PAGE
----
More recently published rules work that way as well. Both Command Decision and 1870 use a chit to express commitment to an order with the details worked out in a shared movement phase.
Other rules use a system where only one player, and generally one formation, is moving at a time. This may be a completely alternating system where I move all my units and you move yours, or it may be an interleaved system where sides alternate moving subunits either picked by the player or by a card draw.
My main experience to compare these two approaches in rules for the same period and level of play has been Command Decision and Blitzkrieg Commander. Both are excellent systems, well supported, with an enthusiastic following.
Both games were full of surprises, but they came from completely different mechanisms.
In playing Command Decision I found that most of my decision making took place in the few minutes I spent laying chits. During the shared movement phase I discovered the implications of the intersection of my decisions with my opponent's. My heart would sink, my hope would be buoyed up, but I would not be making decisions.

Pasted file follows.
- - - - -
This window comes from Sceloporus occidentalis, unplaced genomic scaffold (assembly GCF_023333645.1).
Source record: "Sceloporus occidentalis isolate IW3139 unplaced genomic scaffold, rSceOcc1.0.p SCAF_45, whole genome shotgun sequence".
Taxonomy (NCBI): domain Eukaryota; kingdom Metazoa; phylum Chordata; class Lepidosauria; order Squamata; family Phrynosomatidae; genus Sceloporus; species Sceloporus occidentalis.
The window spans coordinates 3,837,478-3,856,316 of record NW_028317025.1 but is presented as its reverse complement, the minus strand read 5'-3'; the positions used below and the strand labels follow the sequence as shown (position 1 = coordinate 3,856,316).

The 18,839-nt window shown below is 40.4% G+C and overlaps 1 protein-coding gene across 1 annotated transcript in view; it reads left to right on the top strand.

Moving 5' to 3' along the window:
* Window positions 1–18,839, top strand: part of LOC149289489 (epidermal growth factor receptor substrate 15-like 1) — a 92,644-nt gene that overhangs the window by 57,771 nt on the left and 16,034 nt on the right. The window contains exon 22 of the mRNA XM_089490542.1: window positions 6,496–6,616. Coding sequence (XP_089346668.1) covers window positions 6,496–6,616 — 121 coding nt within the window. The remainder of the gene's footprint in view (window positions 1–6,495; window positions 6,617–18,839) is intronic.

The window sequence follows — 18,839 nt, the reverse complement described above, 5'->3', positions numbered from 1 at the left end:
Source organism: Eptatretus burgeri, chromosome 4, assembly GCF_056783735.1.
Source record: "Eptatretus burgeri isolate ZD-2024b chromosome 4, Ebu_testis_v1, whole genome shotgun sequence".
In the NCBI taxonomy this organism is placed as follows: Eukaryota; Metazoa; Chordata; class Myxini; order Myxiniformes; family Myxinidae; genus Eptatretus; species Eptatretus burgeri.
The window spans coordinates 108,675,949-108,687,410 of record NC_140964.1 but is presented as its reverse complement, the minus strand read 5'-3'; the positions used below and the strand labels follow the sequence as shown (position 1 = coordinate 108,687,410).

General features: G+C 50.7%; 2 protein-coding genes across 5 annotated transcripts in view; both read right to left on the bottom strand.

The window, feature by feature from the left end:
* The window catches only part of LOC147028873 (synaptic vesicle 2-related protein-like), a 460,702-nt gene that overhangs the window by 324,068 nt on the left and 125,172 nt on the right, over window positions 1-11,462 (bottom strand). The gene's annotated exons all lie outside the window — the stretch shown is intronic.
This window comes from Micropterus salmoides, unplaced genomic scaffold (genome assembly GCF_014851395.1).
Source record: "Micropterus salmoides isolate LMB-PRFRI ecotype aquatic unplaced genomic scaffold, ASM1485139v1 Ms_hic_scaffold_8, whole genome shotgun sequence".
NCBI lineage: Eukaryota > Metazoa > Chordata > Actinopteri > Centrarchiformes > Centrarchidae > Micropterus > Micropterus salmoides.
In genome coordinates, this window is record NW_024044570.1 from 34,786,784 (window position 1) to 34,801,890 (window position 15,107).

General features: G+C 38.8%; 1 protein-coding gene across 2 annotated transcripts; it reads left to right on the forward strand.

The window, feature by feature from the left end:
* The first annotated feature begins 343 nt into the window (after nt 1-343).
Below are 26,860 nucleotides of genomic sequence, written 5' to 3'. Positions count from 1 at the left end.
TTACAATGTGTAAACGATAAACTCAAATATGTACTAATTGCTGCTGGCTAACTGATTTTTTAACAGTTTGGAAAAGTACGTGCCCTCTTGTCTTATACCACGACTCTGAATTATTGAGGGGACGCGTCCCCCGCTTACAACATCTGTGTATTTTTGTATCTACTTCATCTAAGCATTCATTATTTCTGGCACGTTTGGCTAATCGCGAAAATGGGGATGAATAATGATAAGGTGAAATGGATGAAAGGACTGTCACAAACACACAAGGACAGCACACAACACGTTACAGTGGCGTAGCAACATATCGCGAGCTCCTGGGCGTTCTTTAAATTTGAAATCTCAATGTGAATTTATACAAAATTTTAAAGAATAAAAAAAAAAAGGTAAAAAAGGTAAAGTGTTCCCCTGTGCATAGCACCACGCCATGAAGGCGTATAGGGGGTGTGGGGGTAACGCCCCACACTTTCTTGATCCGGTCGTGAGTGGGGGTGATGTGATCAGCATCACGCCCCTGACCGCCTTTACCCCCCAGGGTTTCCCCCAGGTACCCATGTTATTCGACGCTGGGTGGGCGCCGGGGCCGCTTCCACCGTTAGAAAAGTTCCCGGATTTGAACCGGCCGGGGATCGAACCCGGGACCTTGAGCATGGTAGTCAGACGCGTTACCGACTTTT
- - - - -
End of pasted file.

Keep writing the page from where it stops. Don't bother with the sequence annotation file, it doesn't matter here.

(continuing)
Playing Blitzkrieg Commander, I find myself constantly making decisions. Do I try to get another action, do I shoot or do I move if I am the player who's turn it is? Do I use my opportunity fire now, or wait f I am the non-moving player?
I like making decisions. There is a momentum to how battles are fought, especially in the days before radio, that should constrict how quickly a formation can reverse a decision made and disseminated an hour ago. But within the bounds of that overriding decision, there should be decisions for the player to make constantly through the game.
Lets make that an objective:
- Every player should have decisions to make constantly through every turn.
So, looks like I will be going with some variation on I Go/You Go. But I am not sure of the details yet.
Just a quick aside on sequence of play. While I like fluidity in rules, I do (probably because I played boardgames for so many years) like to see pretty much every key activity allocated a place in the sequence of play. The SoP is not just an order in which things are done. It is a checklist to make sure that we do not forget anything.